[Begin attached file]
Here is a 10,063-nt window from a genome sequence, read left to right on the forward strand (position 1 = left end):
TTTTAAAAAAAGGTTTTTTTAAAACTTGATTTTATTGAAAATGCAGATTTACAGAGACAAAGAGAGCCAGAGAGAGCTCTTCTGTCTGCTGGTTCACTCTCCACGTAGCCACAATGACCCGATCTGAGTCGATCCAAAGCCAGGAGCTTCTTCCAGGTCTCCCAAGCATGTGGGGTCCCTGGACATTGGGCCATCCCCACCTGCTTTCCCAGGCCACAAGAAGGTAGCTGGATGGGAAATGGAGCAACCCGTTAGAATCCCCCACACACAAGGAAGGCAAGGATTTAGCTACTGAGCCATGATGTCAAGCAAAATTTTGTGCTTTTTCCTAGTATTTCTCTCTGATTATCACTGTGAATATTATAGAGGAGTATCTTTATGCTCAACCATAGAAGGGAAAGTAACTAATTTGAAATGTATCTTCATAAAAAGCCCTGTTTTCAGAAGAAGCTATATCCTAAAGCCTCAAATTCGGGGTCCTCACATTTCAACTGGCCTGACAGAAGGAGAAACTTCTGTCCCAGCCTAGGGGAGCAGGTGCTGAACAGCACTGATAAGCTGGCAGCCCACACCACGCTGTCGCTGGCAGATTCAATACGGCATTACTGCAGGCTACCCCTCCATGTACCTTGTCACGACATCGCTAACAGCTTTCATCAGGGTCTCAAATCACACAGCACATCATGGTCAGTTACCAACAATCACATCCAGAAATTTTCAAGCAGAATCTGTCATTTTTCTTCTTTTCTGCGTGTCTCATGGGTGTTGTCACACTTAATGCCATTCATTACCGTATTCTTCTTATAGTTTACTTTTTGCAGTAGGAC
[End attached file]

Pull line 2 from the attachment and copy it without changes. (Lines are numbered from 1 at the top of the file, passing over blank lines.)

TTTTAAAAAAAGGTTTTTTTAAAACTTGATTTTATTGAAAATGCAGATTTACAGAGACAAAGAGAGCCAGAGAGAGCTCTTCTGTCTGCTGGTTCACTCTCCACGTAGCCACAATGACCCGATCTGAGTCGATCCAAAGCCAGGAGCTTCTTCCAGGTCTCCCAAGCATGTGGGGTCCCTGGACATTGGGCCATCCCCACCTGCTTTCCCAGGCCACAAGAAGGTAGCTGGATGGGAAATGGAGCAACCCGTTAGAATCCCCCACACACAAGGAAGGCAAGGATTTAGCTACTGAGCCATGATGTCAAGCAAAATTTTGTGCTTTTTCCTAGTATTTCTCTCTGATTATCACTGTGAATATTATAGAGGAGTATCTTTATGCTCAACCATAGAAGGGAAAGTAACTAATTTGAAATGTATCTTCATAAAAAGCCCTGTTTTCAGAAGAAGCTATATCCTAAAGCCTCAAATTCGGGGTCCTCACATTTCAACTGGCCTGACAGAAGGAGAAACTTCTGTCCCAGCCTAGGGGAGCAGGTGCTGAACAGCACTGATAAGCTGGCAGCCCACACCACGCTGTCGCTGGCAGATTCAATACGGCATTACTGCAGGCTACCCCTCCATGTACCTTGTCACGACATCGCTAACAGCTTTCATCAGGGTCTCAAATCACACAGCACATCATGGTCAGTTACCAACAATCACATCCAGAAATTTTCAAGCAGAATCTGTCATTTTTCTTCTTTTCTGCGTGTCTCATGGGTGTTGTCACACTTAATGCCATTCATTACCGTATTCTTCTTATAGTTTACTTTTTGCAGTAGGAC